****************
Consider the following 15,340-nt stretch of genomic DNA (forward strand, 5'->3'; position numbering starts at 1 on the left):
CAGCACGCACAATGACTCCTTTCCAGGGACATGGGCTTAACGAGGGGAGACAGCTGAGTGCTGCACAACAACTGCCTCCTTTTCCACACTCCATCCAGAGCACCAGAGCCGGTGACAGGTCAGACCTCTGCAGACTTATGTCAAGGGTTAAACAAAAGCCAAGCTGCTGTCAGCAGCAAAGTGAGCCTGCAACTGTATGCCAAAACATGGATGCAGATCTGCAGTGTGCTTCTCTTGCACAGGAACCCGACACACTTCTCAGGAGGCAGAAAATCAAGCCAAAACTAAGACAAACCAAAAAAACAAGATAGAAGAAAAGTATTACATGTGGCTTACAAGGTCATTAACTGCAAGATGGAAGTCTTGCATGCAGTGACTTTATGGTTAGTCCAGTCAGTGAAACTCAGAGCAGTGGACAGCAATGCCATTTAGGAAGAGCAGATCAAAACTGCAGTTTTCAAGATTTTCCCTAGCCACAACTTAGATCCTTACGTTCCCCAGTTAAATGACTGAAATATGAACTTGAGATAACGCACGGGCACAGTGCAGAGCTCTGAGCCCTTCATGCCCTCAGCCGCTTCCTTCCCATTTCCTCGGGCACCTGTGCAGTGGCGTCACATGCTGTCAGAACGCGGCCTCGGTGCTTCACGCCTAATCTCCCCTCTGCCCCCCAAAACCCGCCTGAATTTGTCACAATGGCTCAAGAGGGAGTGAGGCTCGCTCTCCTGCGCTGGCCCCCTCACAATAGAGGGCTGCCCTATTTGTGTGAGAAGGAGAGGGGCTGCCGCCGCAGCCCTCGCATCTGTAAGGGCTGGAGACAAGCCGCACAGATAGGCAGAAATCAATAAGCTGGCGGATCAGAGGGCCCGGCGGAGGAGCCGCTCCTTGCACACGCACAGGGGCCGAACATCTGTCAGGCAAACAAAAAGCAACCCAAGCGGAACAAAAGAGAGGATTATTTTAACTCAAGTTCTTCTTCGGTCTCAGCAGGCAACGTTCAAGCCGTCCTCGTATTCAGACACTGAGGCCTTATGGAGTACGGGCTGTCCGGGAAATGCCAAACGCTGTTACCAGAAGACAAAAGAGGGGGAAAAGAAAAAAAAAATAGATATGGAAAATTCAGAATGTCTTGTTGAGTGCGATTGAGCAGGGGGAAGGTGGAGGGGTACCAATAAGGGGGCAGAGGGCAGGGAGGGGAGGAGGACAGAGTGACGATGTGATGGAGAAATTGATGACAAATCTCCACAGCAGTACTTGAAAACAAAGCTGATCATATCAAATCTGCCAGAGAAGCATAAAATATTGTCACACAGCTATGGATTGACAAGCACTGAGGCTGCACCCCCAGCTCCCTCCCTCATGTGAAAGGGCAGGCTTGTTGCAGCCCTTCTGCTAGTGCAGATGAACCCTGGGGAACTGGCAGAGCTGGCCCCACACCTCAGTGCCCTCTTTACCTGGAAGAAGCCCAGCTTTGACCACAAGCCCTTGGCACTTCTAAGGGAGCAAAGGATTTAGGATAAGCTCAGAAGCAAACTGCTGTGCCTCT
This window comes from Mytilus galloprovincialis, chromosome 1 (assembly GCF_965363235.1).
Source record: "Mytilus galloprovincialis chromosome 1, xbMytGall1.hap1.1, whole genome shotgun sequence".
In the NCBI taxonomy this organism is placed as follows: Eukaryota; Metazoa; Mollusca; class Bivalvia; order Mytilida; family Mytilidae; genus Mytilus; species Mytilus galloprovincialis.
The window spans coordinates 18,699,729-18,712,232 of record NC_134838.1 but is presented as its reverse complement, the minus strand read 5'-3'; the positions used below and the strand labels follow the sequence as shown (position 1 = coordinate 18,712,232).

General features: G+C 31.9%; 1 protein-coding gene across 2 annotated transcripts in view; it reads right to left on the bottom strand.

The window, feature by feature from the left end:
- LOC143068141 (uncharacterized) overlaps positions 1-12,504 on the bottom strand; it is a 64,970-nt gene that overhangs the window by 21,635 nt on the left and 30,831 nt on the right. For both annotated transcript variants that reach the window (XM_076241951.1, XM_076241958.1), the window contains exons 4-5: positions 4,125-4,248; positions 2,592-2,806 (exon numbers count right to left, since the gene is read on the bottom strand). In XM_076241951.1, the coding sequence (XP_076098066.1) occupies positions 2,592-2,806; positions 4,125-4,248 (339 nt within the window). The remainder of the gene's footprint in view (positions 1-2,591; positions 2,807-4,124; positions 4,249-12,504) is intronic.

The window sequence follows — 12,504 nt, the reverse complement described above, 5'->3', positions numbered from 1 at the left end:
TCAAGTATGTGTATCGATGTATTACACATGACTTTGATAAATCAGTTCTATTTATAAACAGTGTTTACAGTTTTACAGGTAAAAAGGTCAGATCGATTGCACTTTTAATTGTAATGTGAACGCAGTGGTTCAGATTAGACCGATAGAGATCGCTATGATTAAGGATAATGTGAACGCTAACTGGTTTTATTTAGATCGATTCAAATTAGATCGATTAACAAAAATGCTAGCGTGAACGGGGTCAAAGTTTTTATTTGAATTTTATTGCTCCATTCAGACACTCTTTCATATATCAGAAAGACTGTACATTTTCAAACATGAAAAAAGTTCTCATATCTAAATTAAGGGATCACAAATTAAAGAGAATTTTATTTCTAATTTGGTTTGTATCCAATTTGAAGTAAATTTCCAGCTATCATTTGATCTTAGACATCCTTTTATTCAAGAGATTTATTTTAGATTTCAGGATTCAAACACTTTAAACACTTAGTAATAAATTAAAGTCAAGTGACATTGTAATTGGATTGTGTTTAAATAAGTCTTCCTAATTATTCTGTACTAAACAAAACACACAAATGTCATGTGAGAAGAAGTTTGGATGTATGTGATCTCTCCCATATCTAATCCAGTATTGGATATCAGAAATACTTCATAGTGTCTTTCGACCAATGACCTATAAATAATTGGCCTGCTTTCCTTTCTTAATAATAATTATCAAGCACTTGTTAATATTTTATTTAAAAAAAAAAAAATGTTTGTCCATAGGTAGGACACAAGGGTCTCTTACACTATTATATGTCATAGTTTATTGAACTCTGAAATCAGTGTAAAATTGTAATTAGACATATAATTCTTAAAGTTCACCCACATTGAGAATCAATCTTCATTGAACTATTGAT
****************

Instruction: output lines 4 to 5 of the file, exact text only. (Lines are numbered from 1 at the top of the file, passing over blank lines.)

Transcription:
Source record: "Mytilus galloprovincialis chromosome 1, xbMytGall1.hap1.1, whole genome shotgun sequence".
In the NCBI taxonomy this organism is placed as follows: Eukaryota; Metazoa; Mollusca; class Bivalvia; order Mytilida; family Mytilidae; genus Mytilus; species Mytilus galloprovincialis.